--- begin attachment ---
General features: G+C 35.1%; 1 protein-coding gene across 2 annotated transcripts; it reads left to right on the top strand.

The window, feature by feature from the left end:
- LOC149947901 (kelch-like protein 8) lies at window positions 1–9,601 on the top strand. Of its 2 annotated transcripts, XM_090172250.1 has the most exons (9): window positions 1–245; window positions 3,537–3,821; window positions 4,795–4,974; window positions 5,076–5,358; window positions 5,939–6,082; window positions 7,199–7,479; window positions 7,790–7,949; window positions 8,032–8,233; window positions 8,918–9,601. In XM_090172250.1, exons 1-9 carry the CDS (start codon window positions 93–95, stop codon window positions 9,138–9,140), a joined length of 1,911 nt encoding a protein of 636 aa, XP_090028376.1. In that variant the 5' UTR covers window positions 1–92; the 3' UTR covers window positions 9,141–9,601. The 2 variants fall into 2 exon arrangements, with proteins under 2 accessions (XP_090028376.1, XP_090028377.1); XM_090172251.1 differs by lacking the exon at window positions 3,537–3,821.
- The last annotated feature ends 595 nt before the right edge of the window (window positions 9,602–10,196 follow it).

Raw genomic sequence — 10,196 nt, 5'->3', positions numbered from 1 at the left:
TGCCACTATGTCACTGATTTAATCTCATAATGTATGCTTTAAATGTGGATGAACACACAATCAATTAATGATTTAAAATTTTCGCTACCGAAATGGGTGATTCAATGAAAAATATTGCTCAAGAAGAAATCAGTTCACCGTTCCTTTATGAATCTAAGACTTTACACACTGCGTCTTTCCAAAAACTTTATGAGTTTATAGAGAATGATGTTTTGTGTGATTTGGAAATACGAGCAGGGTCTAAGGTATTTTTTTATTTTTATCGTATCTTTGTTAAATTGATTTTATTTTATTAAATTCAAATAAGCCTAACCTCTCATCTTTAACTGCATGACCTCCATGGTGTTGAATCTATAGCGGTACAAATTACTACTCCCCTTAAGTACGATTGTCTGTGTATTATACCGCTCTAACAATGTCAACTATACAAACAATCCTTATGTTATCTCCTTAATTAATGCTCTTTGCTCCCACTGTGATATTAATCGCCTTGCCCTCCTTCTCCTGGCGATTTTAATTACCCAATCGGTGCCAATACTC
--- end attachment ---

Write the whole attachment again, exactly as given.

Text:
General features: G+C 35.1%; 1 protein-coding gene across 2 annotated transcripts; it reads left to right on the top strand.

The window, feature by feature from the left end:
- LOC149947901 (kelch-like protein 8) lies at window positions 1–9,601 on the top strand. Of its 2 annotated transcripts, XM_090172250.1 has the most exons (9): window positions 1–245; window positions 3,537–3,821; window positions 4,795–4,974; window positions 5,076–5,358; window positions 5,939–6,082; window positions 7,199–7,479; window positions 7,790–7,949; window positions 8,032–8,233; window positions 8,918–9,601. In XM_090172250.1, exons 1-9 carry the CDS (start codon window positions 93–95, stop codon window positions 9,138–9,140), a joined length of 1,911 nt encoding a protein of 636 aa, XP_090028376.1. In that variant the 5' UTR covers window positions 1–92; the 3' UTR covers window positions 9,141–9,601. The 2 variants fall into 2 exon arrangements, with proteins under 2 accessions (XP_090028376.1, XP_090028377.1); XM_090172251.1 differs by lacking the exon at window positions 3,537–3,821.
- The last annotated feature ends 595 nt before the right edge of the window (window positions 9,602–10,196 follow it).

Raw genomic sequence — 10,196 nt, 5'->3', positions numbered from 1 at the left:
TGCCACTATGTCACTGATTTAATCTCATAATGTATGCTTTAAATGTGGATGAACACACAATCAATTAATGATTTAAAATTTTCGCTACCGAAATGGGTGATTCAATGAAAAATATTGCTCAAGAAGAAATCAGTTCACCGTTCCTTTATGAATCTAAGACTTTACACACTGCGTCTTTCCAAAAACTTTATGAGTTTATAGAGAATGATGTTTTGTGTGATTTGGAAATACGAGCAGGGTCTAAGGTATTTTTTTATTTTTATCGTATCTTTGTTAAATTGATTTTATTTTATTAAATTCAAATAAGCCTAACCTCTCATCTTTAACTGCATGACCTCCATGGTGTTGAATCTATAGCGGTACAAATTACTACTCCCCTTAAGTACGATTGTCTGTGTATTATACCGCTCTAACAATGTCAACTATACAAACAATCCTTATGTTATCTCCTTAATTAATGCTCTTTGCTCCCACTGTGATATTAATCGCCTTGCCCTCCTTCTCCTGGCGATTTTAATTACCCAATCGGTGCCAATACTC